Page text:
Can We Be Gender Neutral?
What is gender neutrality? Gender neutral parenting, gender neutral teaching, gender neutral shopping. Has it all gone a bit too far with mixed gender neutral changing rooms?
I was asked recently what my opinion is on the subject of gender neutrality in terms of raising children. I had to think about this, like many parents I don’t subscribe to a style of parenting that adheres to a set of rules. We as parents simply learn through trial and error and do what we think is best.
My first thoughts if I’m honest was confusion, girls are girls and boys are boys with occasional exceptions and that’s ok. They like what they like regardless of stereotype. Why confuse matters with yet more labels? I don’t think I had actually thought it through consciously before.
Personally I do think that boys and girls are different, they are physically different and generally behave differently. I have no issue with a boy be referred to as ‘he’ and a girl as ‘she’.
But the discussion made me curious. After having a very short browse of the results when I searched ‘gender neutrality’.
It seems I have in fact been loosely parenting in a way that is described as gender neutral.
I don’t push gender stereotypes, I don’t paint my girls room pink and boys room blue, I didn’t buy pretty frilly dresses for my girl nor will I stop my son from doing gymnastics if he so wishes when he’s older. I don’t utter phrases like that’s for boys or that’s for girls. I’m keen to allow them both as many opportunities as possible regardless of gender stereotype.
At present my children are very young and rely on me to make many decisions for them so yes, I try to keep things reasonably neutral. However as my daughter is 5 she is starting to have an opinion of her own and I do give her a choice when it comes to deciding which clothes we should buy for her or which toys she’d like.
Guess what, most of the time she chooses things are stereotypically ‘for girls’. But she does take interest in science and technology, is that nature or nurture? If my daughter wants to wear a pretty dress though then she can, it does not define her intelligence. I just want to allow my children to be themselves without judgement.
Of course the media plays a big part in how children view themselves with traditional gender stereotypes being portrayed frequently. Though times are changing and many brands are becoming more responsible with adverts. I’m fully on board with advertising that steers clear of this gender stereotyping.
I felt confused. But then realised all I was doing was confusing sex and gender. Sociology A Level classes came flooding back to me. So while sex is determined by our genes, gender is determined by culture and society. But there is clearly a very strong connection between the two and thus easy to see the two as the same.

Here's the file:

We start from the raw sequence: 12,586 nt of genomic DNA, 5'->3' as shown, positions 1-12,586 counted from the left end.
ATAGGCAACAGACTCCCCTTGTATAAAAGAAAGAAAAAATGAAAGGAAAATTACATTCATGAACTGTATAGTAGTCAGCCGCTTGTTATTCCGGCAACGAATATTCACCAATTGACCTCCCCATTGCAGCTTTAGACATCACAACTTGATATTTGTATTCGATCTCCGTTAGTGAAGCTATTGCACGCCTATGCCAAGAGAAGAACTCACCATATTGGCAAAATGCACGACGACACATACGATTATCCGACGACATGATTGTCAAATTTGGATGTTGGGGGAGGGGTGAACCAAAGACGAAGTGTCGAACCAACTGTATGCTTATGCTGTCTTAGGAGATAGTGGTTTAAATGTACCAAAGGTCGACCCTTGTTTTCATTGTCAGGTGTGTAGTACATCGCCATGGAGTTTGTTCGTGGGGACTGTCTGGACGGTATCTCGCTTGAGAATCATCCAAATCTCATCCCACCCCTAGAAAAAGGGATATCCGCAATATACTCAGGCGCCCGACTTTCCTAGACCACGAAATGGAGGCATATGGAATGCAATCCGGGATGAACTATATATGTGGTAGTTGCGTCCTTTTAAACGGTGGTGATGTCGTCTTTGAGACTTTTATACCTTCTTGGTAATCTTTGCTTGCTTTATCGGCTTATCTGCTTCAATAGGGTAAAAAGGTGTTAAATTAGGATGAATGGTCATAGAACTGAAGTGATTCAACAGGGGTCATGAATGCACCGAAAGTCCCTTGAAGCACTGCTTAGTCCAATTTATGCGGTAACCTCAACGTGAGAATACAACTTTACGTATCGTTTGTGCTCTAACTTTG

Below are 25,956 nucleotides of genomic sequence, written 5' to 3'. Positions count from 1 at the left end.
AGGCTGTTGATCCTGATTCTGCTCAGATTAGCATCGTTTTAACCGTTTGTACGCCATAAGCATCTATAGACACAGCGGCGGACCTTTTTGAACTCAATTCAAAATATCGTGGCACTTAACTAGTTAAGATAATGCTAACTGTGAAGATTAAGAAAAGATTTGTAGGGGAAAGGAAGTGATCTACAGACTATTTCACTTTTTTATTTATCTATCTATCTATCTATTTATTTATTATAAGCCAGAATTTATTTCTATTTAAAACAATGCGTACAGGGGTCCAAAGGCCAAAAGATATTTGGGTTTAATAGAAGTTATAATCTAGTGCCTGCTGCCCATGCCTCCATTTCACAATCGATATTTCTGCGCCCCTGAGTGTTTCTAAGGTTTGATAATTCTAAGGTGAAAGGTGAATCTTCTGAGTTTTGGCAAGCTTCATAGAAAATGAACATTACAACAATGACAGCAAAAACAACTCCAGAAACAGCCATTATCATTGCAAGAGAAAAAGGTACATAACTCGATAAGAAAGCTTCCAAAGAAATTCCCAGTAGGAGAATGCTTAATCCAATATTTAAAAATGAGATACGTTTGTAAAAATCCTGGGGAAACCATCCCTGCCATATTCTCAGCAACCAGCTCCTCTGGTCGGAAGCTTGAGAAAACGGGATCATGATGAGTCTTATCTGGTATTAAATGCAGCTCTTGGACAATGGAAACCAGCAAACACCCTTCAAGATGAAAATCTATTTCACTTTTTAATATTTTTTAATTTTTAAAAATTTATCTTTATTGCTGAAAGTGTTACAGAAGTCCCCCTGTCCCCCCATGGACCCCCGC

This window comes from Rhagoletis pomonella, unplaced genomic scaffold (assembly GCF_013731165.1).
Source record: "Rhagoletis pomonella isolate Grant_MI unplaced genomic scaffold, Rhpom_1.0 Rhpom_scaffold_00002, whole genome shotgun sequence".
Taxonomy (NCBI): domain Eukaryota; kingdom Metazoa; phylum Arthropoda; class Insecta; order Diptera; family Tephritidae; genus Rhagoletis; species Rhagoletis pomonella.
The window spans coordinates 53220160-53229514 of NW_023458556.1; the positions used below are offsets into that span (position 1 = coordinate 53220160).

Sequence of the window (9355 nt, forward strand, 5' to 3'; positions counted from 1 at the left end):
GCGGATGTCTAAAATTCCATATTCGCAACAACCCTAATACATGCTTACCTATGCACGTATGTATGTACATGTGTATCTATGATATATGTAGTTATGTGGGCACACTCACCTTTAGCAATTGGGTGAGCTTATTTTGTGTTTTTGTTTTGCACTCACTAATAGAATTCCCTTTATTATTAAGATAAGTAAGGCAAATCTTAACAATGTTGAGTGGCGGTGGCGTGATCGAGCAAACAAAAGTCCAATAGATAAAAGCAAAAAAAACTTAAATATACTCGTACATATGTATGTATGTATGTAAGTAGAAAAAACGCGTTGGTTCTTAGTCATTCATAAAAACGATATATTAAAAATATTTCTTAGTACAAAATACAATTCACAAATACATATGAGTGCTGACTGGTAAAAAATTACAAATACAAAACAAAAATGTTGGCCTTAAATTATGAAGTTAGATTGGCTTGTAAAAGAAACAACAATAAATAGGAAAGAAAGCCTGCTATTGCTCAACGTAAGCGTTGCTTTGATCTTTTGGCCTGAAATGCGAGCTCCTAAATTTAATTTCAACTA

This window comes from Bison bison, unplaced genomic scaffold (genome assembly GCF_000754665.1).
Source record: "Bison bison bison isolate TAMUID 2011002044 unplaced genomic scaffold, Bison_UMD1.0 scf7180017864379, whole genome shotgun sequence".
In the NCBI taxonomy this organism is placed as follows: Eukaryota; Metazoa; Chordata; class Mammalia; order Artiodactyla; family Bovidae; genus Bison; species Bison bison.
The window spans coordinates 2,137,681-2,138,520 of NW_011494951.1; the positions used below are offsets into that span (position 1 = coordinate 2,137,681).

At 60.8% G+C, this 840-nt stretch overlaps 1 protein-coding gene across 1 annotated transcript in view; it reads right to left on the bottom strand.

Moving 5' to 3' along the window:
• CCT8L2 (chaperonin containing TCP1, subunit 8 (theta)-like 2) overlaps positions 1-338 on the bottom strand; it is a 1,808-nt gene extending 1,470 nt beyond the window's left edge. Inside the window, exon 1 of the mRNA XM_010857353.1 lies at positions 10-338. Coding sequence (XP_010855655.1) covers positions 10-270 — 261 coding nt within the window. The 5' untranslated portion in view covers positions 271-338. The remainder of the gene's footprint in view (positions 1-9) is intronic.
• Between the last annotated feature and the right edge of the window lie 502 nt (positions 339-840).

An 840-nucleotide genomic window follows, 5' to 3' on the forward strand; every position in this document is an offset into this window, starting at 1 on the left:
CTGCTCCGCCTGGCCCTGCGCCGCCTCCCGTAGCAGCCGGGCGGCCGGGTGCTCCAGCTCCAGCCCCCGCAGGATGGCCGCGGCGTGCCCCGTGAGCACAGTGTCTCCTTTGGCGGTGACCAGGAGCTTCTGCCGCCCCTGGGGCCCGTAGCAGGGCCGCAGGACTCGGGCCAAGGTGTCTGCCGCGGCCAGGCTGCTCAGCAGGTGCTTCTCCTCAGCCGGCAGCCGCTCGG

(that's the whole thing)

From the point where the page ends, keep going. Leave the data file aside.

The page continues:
I can word it differently and say for me this conversation falls into two distinct categories. Identity and opportunities. It is normal and completely ok for girls to identify as a girl and the same for boys.
Identity is really important in growing up and developing social skills. We naturally deviate to people we identify with, whether it’s because of what they are wearing, what they do as a job, a hobby or even biological sex. Children have very little identity, they are growing and developing their identity every day, exploring the world and seeing where they fit in. Sex is just one aspect of their identity and one of the first aspects of themselves they probably understand. It is a fact, we are either a boy or a girl (with some but very few exceptions).
Whilst identifying with your biological sex is completely normal, what isn’t ok are differences in opportunities for boys and girls or judging a persons capabilities because of their sex. All boys and girls should have equal opportunities to do whatever in life it is they want. If my son wants to be a dancer then so be it. If my daughter wants to be a mechanic or an engineer then no problem. But in this same argument, I am not going to discourage my daughter from liking anything that is stereotypically female either. Having painted nails does not define a person. Encouraging neutrality is a collective responsibility. We as society should encourage equality in ability and potential whether they are aged 5 in the classroom or aged 45 in the boardroom.
So in answer to my own question, neutrality is not about defining our sex, it is about abolishing stereotypes based on which sex we are. It’s about society stopping being so damned judgemental. It is about teaching our children to aim for the stars and never let which sex they are stop them from getting there.
I think it’s also easy to confuse the subject of gender neutrality in terms of solutions for the transgender community and how they fit into society without feeling they are at risk. We should be making an effort to be more inclusive, not by taking away choice but giving people choices all being a bit more understanding of other peoples choices.
What do you think?
I loved listening to this TED talk and Reshma Saujani’s opinion on how some of the gender differences originated and how things could be changed for the better.